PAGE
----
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15 October 2002
Oil-for-Food Background Information


Weekly Update

(5 – 11 October 2002)

 Iraqi oil exports under the United Nations oil-for-food programme registered an average low of about 600,000 barrels per day in the week ending 11 October. However, a number of vessels that began loading during the period in review, completed the process only over the weekend of 12 -13 October and these will be reflected in the following week’s export figures, thereby showing a considerable increase in export levels.   

Totalling 4.1 million barrels, the week’s exports were completed in four shipments – one from Mina al-Bakr terminal with one million barrels of oil and three from Ceyhan terminal with 3.1 million barrels. At an average price of  €26.10 (euros) or $25.70 per barrel, the exports generated an estimated €107 million or $105 million in revenue, at current prices and rate of exchange. 

The United Nations oil overseers approved seven new oil purchase contracts for 31.5 million barrels of crude oil, bringing their total in current phase XII of the programme to 185 approved contracts for 464.5 million barrels of oil. So far in this phase, the contract-holders have shipped 133.2 million barrels of oil out of Iraq, worth approximately €3.37 billion or $3.3 billion. Phase XII runs from 30 May to 25 November 2002. 

Iraq would need to export about $7 billion worth of oil during the current phase in order to meet its humanitarian programme budget of over $5 billion. The humanitarian programme receives 72 per cent of the oil revenue, with 25 per cent being allocated to the Compensation Commission, 2.2 per cent to the United Nations for the programme’s administrative costs and 0.8 per cent for the administration of the UN Monitoring, Verification and Inspection Commission (UNMOVIC).    

Since the start of the programme on 10 December 1996, Iraqi oil exports of some 3.2 billion barrels of oil have generated an estimated $38.6 billion and €20.9 billion ($18.9 billion) in revenue. With the monies allocated to the humanitarian programme from the total revenue, more than $38.3 billion worth of contracts have been approved by the Security Council’s 661 sanctions committee and the Office of the Iraq Programme (OIP) for various humanitarian supplies and equipment, including about $3.4 billion worth of oil industry equipment. Supplies and equipment worth over $25.3 billion have reached Iraq, including $1.5 billion worth of oil industry equipment. Another $9.7 billion worth of supplies and equipment, for which funds have been available, are in the production and delivery pipeline, including $1.8 billion worth of oil industry equipment.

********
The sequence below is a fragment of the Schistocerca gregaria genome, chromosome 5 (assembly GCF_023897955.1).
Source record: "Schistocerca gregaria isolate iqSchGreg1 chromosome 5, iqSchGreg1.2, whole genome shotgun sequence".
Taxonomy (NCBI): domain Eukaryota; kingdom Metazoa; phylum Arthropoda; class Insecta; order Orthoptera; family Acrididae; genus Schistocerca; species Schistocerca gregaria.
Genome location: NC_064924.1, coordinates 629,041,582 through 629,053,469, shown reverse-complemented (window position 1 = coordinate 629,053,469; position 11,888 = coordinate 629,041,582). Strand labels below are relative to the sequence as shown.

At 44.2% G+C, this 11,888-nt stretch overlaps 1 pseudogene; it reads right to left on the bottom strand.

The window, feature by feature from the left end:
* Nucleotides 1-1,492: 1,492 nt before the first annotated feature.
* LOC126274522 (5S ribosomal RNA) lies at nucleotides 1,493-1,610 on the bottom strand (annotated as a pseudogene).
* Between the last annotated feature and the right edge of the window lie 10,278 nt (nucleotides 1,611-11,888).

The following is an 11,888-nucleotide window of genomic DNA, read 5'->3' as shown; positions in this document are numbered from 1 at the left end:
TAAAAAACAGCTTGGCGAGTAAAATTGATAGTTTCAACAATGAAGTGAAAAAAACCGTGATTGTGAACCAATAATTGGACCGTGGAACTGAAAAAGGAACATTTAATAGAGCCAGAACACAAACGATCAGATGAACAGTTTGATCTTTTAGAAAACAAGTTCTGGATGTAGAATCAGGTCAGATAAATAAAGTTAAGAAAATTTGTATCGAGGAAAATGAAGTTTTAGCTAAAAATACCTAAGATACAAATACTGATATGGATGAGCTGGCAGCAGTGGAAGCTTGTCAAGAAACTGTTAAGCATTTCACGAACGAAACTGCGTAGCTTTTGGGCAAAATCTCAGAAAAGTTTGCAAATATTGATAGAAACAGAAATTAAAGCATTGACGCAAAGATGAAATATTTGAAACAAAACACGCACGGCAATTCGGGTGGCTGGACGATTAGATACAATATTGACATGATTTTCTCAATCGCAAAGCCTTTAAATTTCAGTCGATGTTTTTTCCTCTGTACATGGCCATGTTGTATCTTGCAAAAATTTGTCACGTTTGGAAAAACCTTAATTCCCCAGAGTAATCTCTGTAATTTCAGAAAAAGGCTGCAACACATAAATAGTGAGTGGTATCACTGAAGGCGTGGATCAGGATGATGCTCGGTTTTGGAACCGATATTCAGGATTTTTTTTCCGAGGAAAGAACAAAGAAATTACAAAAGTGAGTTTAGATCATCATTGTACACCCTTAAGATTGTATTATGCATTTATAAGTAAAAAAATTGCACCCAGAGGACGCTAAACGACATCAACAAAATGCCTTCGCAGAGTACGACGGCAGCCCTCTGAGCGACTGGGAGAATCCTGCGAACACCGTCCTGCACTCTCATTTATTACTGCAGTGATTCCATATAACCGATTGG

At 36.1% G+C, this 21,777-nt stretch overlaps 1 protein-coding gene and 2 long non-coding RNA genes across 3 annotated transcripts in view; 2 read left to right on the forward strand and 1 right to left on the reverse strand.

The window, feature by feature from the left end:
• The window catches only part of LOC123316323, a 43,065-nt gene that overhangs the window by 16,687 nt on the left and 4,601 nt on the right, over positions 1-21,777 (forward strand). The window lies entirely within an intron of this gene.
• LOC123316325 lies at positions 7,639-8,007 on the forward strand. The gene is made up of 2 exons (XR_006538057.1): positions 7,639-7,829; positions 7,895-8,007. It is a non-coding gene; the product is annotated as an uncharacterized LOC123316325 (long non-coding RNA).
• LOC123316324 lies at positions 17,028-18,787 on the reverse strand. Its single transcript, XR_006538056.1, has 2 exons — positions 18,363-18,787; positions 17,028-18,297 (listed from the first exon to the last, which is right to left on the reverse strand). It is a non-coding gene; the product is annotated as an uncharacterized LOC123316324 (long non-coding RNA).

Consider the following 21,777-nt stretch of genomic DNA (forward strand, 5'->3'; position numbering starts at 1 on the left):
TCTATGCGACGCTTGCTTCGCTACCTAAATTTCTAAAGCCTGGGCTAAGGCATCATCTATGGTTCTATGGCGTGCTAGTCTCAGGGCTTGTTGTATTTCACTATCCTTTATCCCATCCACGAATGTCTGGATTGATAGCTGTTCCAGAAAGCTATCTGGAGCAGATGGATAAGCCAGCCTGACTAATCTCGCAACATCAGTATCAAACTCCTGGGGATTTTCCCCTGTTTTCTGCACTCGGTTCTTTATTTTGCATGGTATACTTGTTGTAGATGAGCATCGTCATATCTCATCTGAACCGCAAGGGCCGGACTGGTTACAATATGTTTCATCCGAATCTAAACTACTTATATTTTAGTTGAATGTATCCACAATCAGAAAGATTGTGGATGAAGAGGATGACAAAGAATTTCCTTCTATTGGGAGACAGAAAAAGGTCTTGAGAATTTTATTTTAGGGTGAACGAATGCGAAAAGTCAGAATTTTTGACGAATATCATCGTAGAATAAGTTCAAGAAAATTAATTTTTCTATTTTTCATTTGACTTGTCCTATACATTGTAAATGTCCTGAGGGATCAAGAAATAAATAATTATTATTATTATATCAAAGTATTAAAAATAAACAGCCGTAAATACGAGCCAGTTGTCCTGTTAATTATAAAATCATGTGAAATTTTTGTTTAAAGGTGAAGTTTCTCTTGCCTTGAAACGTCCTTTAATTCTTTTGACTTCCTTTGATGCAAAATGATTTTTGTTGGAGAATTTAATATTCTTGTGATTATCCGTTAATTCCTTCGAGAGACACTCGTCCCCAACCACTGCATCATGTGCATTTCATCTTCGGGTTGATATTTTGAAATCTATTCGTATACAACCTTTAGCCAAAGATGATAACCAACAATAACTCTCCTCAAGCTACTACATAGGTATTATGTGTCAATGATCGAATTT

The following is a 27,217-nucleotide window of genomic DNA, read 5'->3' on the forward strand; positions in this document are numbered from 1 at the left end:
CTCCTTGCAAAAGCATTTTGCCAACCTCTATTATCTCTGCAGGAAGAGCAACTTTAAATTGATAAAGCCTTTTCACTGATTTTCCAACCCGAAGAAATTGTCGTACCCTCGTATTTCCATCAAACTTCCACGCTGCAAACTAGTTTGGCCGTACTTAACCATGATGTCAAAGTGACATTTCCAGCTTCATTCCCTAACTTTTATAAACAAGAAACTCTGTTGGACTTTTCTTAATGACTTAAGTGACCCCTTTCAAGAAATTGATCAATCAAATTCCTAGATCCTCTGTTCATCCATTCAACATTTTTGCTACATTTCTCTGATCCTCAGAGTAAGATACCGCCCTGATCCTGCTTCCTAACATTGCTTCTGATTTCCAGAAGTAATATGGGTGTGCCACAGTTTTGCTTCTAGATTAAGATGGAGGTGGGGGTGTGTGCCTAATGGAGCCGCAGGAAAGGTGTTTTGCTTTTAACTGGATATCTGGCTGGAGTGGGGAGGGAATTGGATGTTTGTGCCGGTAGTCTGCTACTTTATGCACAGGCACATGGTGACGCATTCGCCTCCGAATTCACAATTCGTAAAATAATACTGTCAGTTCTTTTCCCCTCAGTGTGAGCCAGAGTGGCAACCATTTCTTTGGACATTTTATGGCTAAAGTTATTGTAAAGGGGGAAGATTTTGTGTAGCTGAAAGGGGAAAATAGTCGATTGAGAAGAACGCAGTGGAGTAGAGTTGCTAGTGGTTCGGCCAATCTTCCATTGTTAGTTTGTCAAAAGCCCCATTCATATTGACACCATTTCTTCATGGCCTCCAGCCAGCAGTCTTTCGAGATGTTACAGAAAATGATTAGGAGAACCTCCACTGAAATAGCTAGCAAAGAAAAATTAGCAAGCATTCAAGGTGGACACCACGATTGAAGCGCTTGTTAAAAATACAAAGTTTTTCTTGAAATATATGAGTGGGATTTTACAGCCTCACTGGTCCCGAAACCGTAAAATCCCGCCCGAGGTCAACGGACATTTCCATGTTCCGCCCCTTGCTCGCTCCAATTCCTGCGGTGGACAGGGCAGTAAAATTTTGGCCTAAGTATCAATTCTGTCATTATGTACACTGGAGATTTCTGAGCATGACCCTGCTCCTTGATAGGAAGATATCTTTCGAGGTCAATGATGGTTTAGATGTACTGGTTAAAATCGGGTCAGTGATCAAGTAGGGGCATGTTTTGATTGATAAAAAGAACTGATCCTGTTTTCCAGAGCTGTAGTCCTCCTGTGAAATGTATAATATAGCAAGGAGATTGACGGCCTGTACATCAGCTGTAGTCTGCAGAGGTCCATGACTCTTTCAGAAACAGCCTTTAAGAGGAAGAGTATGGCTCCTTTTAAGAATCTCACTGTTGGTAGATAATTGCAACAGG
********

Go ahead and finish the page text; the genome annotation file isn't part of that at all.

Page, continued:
A revenue shortfall from earlier phases of the programme has left 1,441 approved humanitarian supply contracts, worth over $2.68 billion without funds. The sectors affected by the revenue shortfall are: agriculture with $503 million; food handling with $485 million; electricity with $404 million; health with $290 million; housing with $289 million; water and sanitation with $273 million; telecommunications and transportation with $227 million; education with $192 million and; food with $19 million. 

Out of a total of 2,374 contracts for humanitarian supplies worth over $4.18 billion processed by the United Nations Secretariat under the new set of procedures of Security Council resolution 1409 (2002), based on the Goods Review List (GRL), 1,489 contracts worth about $1.89 billion (45.2 per cent) have been approved by OIP after having been assessed by UNMOVIC and the International Atomic Energy Agency (IAEA) as not containing any GRL items, including a number of contracts previously placed on hold by the 661 Committee. UNMOVIC/IAEA have categorized 828 contracts worth $2.19 billion (52.4 per cent) as “GRL non-compliant”, requiring additional technical information from suppliers to enable final assessment. So far, 57 contracts worth $98.2 million (2.3 per cent) have been found to contain GRL items, of which nine contracts have been approved and two rejected by the Committee.  One GRL-contract has lapsed in the absence of a petition from the supplier to the Committee. The remainder are at various stages of action either by the suppliers or the Committee. 

Under paragraph 18 of the new set of procedures, some $746 million worth of contracts previously on hold by the 661 Committee, have now been re-assessed as not to contain GRL items and, therefore, approved by OIP, while UNMOVIC/IAEA have requested additional information from suppliers on $1.75 billion worth of contracts previously on hold. GRL items have been found in 38 contracts previously on hold worth $86 million. There remain 637 contracts on hold worth about $2.2 billion, of which 435 contracts valued at $1.89 billion are for humanitarian supplies and 202 contracts worth $315 million are for oil industry equipment.

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Produced for media and public information – not an official United Nations Document
For further information please contact Hasmik Egian, OIP - NY, 1.212.963.4341